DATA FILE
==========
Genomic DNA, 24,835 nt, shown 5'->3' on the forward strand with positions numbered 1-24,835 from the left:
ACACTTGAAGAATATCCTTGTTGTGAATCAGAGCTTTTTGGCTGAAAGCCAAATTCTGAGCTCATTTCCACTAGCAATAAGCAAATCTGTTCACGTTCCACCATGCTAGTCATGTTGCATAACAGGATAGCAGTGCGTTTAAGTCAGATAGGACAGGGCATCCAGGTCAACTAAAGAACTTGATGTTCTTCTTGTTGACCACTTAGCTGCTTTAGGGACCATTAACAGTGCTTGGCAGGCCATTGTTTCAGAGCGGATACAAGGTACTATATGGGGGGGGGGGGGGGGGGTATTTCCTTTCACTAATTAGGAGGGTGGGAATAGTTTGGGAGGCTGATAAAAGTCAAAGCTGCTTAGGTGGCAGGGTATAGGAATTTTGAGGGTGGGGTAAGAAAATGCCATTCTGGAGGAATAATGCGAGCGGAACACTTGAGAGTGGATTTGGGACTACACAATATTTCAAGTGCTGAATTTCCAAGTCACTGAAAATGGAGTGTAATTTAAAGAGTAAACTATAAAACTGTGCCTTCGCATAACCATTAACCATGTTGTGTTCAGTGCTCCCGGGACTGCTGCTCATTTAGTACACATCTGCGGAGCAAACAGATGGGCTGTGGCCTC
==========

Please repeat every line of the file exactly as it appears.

Genomic DNA, 24,835 nt, shown 5'->3' on the forward strand with positions numbered 1-24,835 from the left:
ACACTTGAAGAATATCCTTGTTGTGAATCAGAGCTTTTTGGCTGAAAGCCAAATTCTGAGCTCATTTCCACTAGCAATAAGCAAATCTGTTCACGTTCCACCATGCTAGTCATGTTGCATAACAGGATAGCAGTGCGTTTAAGTCAGATAGGACAGGGCATCCAGGTCAACTAAAGAACTTGATGTTCTTCTTGTTGACCACTTAGCTGCTTTAGGGACCATTAACAGTGCTTGGCAGGCCATTGTTTCAGAGCGGATACAAGGTACTATATGGGGGGGGGGGGGGGGGGTATTTCCTTTCACTAATTAGGAGGGTGGGAATAGTTTGGGAGGCTGATAAAAGTCAAAGCTGCTTAGGTGGCAGGGTATAGGAATTTTGAGGGTGGGGTAAGAAAATGCCATTCTGGAGGAATAATGCGAGCGGAACACTTGAGAGTGGATTTGGGACTACACAATATTTCAAGTGCTGAATTTCCAAGTCACTGAAAATGGAGTGTAATTTAAAGAGTAAACTATAAAACTGTGCCTTCGCATAACCATTAACCATGTTGTGTTCAGTGCTCCCGGGACTGCTGCTCATTTAGTACACATCTGCGGAGCAAACAGATGGGCTGTGGCCTC